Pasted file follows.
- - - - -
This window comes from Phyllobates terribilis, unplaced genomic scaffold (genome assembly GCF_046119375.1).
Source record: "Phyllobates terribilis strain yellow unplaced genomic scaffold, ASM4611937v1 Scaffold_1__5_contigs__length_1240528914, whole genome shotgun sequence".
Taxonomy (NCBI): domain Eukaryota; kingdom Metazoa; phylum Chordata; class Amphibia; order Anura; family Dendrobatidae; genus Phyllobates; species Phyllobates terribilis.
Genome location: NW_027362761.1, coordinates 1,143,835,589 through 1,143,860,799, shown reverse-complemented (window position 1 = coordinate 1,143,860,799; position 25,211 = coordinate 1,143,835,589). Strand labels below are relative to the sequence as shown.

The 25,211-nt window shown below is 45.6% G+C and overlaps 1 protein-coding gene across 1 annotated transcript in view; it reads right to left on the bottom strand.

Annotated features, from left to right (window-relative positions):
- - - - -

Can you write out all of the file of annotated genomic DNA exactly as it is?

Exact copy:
This window comes from Phyllobates terribilis, unplaced genomic scaffold (genome assembly GCF_046119375.1).
Source record: "Phyllobates terribilis strain yellow unplaced genomic scaffold, ASM4611937v1 Scaffold_1__5_contigs__length_1240528914, whole genome shotgun sequence".
Taxonomy (NCBI): domain Eukaryota; kingdom Metazoa; phylum Chordata; class Amphibia; order Anura; family Dendrobatidae; genus Phyllobates; species Phyllobates terribilis.
Genome location: NW_027362761.1, coordinates 1,143,835,589 through 1,143,860,799, shown reverse-complemented (window position 1 = coordinate 1,143,860,799; position 25,211 = coordinate 1,143,835,589). Strand labels below are relative to the sequence as shown.

The 25,211-nt window shown below is 45.6% G+C and overlaps 1 protein-coding gene across 1 annotated transcript in view; it reads right to left on the bottom strand.

Annotated features, from left to right (window-relative positions):